6. The garden was unloved by its owner.

If everything above has happened to your garden, who would blame you?  But there is something more subtle that can lead to a negative attitude about your garden.  Don’t keep plants you don’t like.  I’ve heard this said many times, ‘I don’t really like that plant, but it’s green & I don’t know what I would replace it with.’  Or they don’t want to spend the money to replace it.  Or they don’t want to go to that much trouble.  But how can you expect to be happy with a garden filled with plants you don’t like?  Get rid of them!  Fill your garden with plants you love.

Friday, October 14, 2011

The Elisabeth C Miller Botanical Garden

Near the minimal parking area at the Elisabeth C Miller Botanical Garden September 2011

On the west-facing bank below the house at the Elisabeth C Miller Botanical Garden September 2011 

Colchicum autumnale flowering among the foliage of Brunnera macrophylla 'Jack Frost', Epimedium & Heuchera americana at the Elisabeth C Miller Botanical Garden September 2011 

The house at the Elisabeth C Miller Botanical Garden September 2011 

 The bank northeast of the house at the Elisabeth C Miller Botanical Garden September 2011 

Polystichum setiferum & Smilacina racemosa in the woodland above the house at the Elisabeth C Miller Botanical Garden September 2011 

Next to the house at the Elisabeth C Miller Botanical Garden September 2011 

Back to the west-facing bank between the house & the parking area at theElisabeth C Miller Botanical Garden September 2011 

The view west to the Olympic Mountains & Puget Sound from the Elisabeth C Miller Botanical Garden September 2011 

On a warm & humid day in September I visited the Elisabeth C Miller Botanical Garden with a group of 14 other gardeners.  I had seen the garden once before, perhaps 10 years earlier, in spring.  I remember telling the head gardener then that it was the nicest public garden I had seen.  This time I was not as impressed.  I've seen many more public gardens since my last visit.  I'm sure the time of year made a big difference.  In the Pacific Northwest every garden looks best in spring.  But I was also disturbed by the Miller Garden because it demonstrated something that bothers me about my own garden.  It felt overcrowded.  Elisabeth Miller was an ardent plant collector.  She seems to have packed in as many different plants as she could.  That has been followed by the additions of head gardeners & curators during the years since she donated the garden to the University of Washington upon her death in 1994.  There are now 5,000 taxa on 5 acres, but mostly squeezed into the area around the house.  One of my fellow tourists asked me what I had learned from the garden.  My immediate response was, 'Plant less!'  I heartily recommend visiting the garden.  It is an amazing place guaranteed to give a strong & lasting impression.  Because the garden is located in The Highlands, a private & gated community in the City of Shoreline, just north of the Seattle city limits, the number of people who may visit the garden is limited to no more than 500 people each year, no more than 15 at a time, no more than 30 in a day.  Contact the garden to arrange a tour.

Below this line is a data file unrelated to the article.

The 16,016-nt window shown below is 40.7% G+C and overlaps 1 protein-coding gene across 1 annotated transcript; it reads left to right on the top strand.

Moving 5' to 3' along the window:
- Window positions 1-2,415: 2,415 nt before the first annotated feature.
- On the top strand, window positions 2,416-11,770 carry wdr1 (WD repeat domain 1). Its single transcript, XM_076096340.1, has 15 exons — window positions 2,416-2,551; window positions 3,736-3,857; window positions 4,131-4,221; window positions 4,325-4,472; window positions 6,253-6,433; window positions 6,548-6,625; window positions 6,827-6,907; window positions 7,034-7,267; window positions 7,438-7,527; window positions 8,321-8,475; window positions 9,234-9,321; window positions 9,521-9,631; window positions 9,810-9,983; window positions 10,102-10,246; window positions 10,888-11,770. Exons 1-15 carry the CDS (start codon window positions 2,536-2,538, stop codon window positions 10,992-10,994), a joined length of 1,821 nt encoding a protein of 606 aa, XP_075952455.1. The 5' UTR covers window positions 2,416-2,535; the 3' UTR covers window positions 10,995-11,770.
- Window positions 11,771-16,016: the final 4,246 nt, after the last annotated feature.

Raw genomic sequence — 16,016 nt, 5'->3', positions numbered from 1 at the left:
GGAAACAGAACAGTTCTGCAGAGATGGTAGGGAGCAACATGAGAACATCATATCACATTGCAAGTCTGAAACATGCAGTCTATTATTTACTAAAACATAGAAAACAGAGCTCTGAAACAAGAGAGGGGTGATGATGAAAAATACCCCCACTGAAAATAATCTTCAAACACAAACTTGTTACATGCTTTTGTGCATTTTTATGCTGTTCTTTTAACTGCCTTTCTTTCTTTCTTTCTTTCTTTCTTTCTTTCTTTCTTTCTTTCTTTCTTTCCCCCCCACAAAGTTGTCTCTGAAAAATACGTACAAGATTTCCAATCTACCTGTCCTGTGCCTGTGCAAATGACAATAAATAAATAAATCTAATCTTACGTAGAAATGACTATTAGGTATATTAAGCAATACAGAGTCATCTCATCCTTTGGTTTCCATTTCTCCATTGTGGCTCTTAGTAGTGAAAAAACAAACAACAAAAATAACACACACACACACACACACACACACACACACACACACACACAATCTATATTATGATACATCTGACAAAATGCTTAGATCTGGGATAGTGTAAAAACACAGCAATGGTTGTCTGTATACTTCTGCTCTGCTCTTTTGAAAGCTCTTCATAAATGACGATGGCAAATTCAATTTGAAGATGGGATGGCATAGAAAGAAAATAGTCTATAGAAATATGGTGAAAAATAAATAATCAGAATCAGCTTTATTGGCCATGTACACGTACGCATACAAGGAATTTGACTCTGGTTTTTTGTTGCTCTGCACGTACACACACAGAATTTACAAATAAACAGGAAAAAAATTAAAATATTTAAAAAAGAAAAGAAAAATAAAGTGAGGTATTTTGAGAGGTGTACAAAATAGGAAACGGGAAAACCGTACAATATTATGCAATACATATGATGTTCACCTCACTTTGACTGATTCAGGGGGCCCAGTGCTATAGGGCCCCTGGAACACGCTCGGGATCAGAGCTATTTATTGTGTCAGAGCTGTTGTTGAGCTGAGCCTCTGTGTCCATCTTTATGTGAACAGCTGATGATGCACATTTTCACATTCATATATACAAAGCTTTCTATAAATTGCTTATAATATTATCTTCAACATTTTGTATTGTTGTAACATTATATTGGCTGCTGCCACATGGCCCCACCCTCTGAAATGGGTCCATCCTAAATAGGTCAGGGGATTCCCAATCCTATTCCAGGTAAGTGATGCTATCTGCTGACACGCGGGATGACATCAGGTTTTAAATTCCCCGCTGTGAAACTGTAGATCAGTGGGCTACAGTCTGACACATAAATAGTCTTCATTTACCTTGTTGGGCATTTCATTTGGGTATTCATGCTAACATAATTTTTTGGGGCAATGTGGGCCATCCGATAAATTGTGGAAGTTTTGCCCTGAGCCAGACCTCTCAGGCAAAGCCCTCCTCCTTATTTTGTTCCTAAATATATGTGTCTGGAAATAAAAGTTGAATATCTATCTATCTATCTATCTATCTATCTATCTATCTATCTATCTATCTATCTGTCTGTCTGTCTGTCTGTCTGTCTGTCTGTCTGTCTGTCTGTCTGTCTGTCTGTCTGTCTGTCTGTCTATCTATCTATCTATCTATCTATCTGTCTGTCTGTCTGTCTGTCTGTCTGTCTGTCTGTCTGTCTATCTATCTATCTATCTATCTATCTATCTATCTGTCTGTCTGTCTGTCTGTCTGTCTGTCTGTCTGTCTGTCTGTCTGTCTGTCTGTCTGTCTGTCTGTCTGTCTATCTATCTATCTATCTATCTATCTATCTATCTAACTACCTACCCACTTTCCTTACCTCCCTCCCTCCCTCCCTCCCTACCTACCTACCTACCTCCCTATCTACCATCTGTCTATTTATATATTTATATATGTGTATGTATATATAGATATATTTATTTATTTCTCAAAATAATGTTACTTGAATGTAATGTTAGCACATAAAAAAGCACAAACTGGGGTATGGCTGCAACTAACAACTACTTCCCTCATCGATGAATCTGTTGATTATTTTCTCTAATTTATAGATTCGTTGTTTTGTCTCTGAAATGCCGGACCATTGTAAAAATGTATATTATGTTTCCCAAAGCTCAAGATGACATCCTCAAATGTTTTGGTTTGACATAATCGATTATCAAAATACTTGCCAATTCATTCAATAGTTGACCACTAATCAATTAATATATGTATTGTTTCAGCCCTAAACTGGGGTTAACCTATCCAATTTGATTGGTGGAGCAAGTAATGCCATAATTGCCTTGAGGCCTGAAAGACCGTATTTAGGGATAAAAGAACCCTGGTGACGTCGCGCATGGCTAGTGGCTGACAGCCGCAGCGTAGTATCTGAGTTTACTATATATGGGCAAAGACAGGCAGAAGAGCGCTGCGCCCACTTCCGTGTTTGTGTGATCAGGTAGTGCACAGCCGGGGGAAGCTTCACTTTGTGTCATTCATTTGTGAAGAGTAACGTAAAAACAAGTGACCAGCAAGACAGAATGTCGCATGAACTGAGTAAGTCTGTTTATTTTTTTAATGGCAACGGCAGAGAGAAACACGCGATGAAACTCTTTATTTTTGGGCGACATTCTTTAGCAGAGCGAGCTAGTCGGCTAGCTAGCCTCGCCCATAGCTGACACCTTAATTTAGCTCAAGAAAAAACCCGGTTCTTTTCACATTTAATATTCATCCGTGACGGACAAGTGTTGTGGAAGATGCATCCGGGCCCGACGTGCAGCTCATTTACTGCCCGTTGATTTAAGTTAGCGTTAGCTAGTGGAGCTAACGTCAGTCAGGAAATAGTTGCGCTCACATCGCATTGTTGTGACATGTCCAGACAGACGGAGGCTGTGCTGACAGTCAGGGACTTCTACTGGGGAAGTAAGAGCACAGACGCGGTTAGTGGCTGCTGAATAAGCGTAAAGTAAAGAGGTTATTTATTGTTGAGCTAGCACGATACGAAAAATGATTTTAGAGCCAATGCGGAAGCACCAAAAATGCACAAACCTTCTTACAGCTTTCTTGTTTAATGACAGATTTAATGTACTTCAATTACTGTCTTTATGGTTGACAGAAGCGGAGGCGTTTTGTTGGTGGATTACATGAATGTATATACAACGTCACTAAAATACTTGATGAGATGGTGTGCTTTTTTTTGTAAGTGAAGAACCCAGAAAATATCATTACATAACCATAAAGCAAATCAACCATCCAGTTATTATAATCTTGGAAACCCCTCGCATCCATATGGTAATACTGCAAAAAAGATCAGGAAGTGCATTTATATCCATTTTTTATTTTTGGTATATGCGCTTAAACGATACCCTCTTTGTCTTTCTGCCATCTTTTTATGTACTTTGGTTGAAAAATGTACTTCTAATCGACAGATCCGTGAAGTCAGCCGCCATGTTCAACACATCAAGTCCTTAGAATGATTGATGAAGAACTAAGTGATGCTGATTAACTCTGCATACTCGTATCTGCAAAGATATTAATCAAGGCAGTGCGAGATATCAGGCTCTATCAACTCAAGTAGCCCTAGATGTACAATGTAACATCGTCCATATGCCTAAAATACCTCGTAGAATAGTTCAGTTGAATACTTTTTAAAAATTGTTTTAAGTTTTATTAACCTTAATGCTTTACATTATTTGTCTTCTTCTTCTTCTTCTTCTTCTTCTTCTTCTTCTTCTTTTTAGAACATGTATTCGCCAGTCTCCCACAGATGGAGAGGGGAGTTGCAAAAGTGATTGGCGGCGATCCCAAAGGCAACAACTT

Friday, October 7, 2011

September Garden Pictures & Bloom Times

Achillea millefolium 'Terracotta' & Yucca filamentosa 'Bright Edge' September 2011

Agapanthus africanus September 2011

Calluna vulgaris 'Wickwar Flame' & Hebe x pimeleoides 'Quicksilver' September 2011

Eucomis comosa September 2011

 Hydrangea arborescens September 2011

Click here for more September Garden Pictures.

September Bloom Times
Below is a list of plants that began to bloom in my garden in Seattle in September 2011. I recorded the date when the 1st flower opened, not when they were in bud. I think this information is helpful in planning your garden. If you have room for more plants that bloom in August, you can choose something new that will bloom with something you have, or you can fill temporal gaps between blooms.  Nurseries in Seattle usually sell plants when they are in bloom. I have included dates from previous years. Weather conditions probably account for most of the difference in bloom times. September 2011 was  warmer & drier than normal.  The average monthly maximum temperature was 73.5F/23C.  The normal average monthly maximum temperature is 70.5F/21.4C.  The highest temperature was 85F/29.4C, the lowest 46F/7.8C.  We had 1.29 inches of rain, 0.21 less than normal.  It rained on 11 days.  There were 11 cloudy days, 10 partly cloudy days & 11 sunny days.

09-03-11 Cyclamen hederifolium 9-10-10, 9-01-08
09-05-11 Eryngium amethystinum 9-03-10
09-26-11 Arbutus unedo 9-28-10, 9-20-08
09-26-11 Asternovae-angliae 'Hella Lacy' 9-28-10, 9-29-08